Are Colorado Hospitals Building ACA’s ‘Community Benefit’ Floors?

Reports are In, But Interpretation is Tricky
Hospitals Building Body Image

First, the good news. Thanks to the Affordable Care Act and regulatory changes made in recent years by the Internal Revenue Service, a greater wealth of information is available to the public than ever before about how nonprofit hospitals are meeting their obligations to the communities surrounding them.

Now, the bad: You need the digging skills of an investigative journalist, the know-how of a statistician and a background in hospital management to make heads or tails of that data.

“There has been a lot of progress made in improving transparency. Unfortunately, it is still not very consumer-friendly,” said Adela Flores-Brennan, executive director of the Colorado Consumer Health Initiative. “It is challenging and time-consuming to track down all of the information that would give a comprehensive picture of community benefits.”

The underlying idea behind disclosure is that because nonprofit hospitals enjoy enormous benefits from the public, they are both obligated to serve the public – that’s the community benefit part – and to be transparent about how they are doing it. The value of the tax exemptions that the nation’s 2,900 public hospitals enjoy is enormous: an estimated $8.5 billion to $21 billion, according to the Hilltop Institute at the University of Maryland, Baltimore County. The Joint Committee on Taxation estimated such benefits to be $12.6 billion in 2002.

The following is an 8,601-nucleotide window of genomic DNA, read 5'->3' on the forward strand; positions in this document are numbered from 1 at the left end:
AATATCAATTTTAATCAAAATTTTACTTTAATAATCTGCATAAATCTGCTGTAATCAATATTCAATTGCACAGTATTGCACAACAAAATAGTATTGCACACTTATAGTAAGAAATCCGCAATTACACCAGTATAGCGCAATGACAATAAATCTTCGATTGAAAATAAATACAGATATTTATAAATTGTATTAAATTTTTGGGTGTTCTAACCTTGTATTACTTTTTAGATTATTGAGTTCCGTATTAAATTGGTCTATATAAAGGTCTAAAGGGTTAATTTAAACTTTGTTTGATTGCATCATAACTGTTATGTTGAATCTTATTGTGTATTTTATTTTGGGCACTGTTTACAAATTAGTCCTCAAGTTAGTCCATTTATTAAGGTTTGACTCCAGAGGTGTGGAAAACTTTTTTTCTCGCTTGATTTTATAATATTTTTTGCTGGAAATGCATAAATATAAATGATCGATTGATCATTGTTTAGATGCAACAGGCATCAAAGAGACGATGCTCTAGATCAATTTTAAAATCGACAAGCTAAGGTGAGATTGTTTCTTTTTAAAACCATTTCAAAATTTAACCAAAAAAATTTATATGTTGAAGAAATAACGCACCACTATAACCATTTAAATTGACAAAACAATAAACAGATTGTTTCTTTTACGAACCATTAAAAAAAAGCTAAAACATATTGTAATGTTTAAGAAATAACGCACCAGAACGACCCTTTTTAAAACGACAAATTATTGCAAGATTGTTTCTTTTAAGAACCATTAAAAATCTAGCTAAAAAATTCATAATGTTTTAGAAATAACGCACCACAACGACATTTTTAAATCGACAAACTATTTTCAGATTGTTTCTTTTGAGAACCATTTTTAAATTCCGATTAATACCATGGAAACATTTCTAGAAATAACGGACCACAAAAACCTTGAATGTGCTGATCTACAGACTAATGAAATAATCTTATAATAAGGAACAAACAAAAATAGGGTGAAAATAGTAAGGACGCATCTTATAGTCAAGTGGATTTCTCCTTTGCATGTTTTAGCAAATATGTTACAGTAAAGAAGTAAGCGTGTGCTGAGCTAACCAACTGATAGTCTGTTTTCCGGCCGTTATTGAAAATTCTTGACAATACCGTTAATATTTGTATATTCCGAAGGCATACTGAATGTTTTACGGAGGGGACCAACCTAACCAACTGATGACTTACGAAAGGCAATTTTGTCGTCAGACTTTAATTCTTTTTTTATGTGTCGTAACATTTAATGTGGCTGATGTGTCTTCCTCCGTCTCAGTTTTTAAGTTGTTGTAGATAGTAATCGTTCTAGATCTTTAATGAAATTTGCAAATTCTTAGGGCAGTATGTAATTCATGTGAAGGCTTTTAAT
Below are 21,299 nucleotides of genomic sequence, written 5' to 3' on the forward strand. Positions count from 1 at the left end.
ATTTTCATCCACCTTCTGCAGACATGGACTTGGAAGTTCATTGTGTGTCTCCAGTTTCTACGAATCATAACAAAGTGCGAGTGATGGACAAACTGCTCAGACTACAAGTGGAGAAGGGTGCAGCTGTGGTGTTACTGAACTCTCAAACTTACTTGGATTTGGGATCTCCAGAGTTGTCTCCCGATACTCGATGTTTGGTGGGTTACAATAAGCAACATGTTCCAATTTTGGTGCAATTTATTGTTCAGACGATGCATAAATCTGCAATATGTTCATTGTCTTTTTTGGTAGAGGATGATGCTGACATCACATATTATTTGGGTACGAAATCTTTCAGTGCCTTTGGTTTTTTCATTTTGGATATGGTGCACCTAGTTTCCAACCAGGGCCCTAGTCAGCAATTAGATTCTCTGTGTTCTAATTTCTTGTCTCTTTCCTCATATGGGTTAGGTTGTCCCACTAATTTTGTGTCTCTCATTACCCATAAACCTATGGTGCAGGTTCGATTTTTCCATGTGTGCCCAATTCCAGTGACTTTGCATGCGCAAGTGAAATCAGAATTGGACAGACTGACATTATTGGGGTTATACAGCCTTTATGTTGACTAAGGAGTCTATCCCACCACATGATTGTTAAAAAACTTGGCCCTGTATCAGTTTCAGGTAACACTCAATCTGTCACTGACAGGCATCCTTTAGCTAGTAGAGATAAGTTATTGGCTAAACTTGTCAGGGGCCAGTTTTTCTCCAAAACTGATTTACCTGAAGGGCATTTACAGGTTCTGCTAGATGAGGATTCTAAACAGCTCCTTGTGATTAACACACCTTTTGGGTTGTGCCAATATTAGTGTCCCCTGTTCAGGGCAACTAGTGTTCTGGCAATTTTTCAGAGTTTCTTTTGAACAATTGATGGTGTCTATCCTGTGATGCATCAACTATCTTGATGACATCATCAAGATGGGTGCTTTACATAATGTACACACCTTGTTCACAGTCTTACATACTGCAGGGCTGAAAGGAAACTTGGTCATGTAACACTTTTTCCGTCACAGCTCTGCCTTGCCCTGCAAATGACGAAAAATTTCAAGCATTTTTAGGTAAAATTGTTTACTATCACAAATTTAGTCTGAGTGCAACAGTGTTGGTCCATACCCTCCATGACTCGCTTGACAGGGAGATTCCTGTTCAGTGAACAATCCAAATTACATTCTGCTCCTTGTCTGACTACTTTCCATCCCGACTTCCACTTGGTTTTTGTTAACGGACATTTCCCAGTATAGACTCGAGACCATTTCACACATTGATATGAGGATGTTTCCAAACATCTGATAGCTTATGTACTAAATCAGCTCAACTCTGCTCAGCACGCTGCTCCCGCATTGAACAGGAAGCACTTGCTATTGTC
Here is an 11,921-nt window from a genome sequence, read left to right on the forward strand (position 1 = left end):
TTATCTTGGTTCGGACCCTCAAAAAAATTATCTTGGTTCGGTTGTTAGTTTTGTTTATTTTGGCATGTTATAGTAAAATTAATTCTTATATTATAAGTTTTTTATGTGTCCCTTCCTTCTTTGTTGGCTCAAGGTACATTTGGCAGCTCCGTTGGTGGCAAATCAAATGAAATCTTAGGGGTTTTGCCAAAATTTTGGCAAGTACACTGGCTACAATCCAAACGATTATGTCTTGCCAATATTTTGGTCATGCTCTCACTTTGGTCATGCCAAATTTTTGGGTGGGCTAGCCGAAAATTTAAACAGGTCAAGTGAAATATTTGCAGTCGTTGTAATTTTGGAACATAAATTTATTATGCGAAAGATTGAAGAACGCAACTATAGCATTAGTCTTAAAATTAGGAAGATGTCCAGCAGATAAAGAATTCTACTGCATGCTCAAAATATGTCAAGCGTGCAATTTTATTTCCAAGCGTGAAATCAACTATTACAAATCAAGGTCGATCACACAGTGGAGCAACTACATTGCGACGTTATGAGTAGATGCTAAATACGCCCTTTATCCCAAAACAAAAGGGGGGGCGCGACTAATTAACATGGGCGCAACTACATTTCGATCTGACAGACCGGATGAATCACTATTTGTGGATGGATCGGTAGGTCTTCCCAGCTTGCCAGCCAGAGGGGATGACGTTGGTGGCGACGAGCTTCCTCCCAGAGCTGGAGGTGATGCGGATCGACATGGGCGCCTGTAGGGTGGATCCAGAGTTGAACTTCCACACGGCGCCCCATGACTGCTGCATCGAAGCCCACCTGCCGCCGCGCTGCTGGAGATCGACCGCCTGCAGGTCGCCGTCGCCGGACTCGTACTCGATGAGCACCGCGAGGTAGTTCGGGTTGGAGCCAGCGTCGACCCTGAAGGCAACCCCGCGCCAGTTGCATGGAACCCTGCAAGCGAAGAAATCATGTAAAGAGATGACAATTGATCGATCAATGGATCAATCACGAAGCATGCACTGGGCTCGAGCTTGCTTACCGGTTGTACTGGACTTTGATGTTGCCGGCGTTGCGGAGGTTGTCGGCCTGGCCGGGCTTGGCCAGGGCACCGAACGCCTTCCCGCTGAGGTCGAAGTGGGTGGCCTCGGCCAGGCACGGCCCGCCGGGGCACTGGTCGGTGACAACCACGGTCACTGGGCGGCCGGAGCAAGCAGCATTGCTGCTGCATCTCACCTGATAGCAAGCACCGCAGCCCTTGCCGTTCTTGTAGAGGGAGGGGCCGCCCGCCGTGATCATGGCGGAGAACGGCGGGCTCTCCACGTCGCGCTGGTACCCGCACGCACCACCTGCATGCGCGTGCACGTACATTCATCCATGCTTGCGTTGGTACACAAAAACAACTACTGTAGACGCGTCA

Thirty-one states require some sort of reporting of community benefits by nonprofit hospitals to state agencies; Colorado is not one of them, according to data gathered by the Hilltop Institute.

However, Colorado nonprofit hospitals must meet federal reporting requirements. Since 2009, following congressional hearings that highlighted problems and abuses, the IRS has required nonprofit hospitals to report the “community benefits” they provide. These are divided into six broad categories, ranging from amount spent on uncompensated care to training for medical students to the somewhat amorphous category of “community health improvement.”

The ACA added some new requirements. In 2012 nonprofit hospitals became obligated to conduct community health needs assessments every three years. And they must produce written financial assistance policies along with plans to publicize those policies in the communities they serve. Both of these documents must be made “widely available” on a website. The IRS only issued final rules on these requirements in December 2014, nearly five years after passage of the ACA.